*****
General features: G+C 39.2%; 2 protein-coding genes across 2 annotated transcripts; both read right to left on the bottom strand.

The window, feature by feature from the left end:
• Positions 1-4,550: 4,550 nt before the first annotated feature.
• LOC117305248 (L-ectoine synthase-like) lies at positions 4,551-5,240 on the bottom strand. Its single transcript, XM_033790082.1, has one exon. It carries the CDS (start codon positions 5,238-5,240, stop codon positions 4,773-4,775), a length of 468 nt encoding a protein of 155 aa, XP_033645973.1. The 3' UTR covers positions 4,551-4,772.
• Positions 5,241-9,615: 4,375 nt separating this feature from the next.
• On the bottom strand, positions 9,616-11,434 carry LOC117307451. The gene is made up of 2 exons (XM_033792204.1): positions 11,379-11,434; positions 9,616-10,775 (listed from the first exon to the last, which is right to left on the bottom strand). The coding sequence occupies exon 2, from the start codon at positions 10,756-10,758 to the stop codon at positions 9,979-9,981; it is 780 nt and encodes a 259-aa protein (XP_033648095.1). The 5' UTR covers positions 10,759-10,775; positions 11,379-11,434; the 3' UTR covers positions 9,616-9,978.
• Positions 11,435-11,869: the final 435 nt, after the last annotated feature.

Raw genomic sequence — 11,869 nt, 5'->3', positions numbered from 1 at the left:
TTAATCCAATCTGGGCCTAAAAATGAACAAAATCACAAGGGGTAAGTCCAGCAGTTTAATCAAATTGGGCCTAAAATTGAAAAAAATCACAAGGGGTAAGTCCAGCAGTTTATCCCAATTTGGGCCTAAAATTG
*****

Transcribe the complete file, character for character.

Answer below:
General features: G+C 39.2%; 2 protein-coding genes across 2 annotated transcripts; both read right to left on the bottom strand.

The window, feature by feature from the left end:
• Positions 1-4,550: 4,550 nt before the first annotated feature.
• LOC117305248 (L-ectoine synthase-like) lies at positions 4,551-5,240 on the bottom strand. Its single transcript, XM_033790082.1, has one exon. It carries the CDS (start codon positions 5,238-5,240, stop codon positions 4,773-4,775), a length of 468 nt encoding a protein of 155 aa, XP_033645973.1. The 3' UTR covers positions 4,551-4,772.
• Positions 5,241-9,615: 4,375 nt separating this feature from the next.
• On the bottom strand, positions 9,616-11,434 carry LOC117307451. The gene is made up of 2 exons (XM_033792204.1): positions 11,379-11,434; positions 9,616-10,775 (listed from the first exon to the last, which is right to left on the bottom strand). The coding sequence occupies exon 2, from the start codon at positions 10,756-10,758 to the stop codon at positions 9,979-9,981; it is 780 nt and encodes a 259-aa protein (XP_033648095.1). The 5' UTR covers positions 10,759-10,775; positions 11,379-11,434; the 3' UTR covers positions 9,616-9,978.
• Positions 11,435-11,869: the final 435 nt, after the last annotated feature.

Raw genomic sequence — 11,869 nt, 5'->3', positions numbered from 1 at the left:
TTAATCCAATCTGGGCCTAAAAATGAACAAAATCACAAGGGGTAAGTCCAGCAGTTTAATCAAATTGGGCCTAAAATTGAAAAAAATCACAAGGGGTAAGTCCAGCAGTTTATCCCAATTTGGGCCTAAAATTG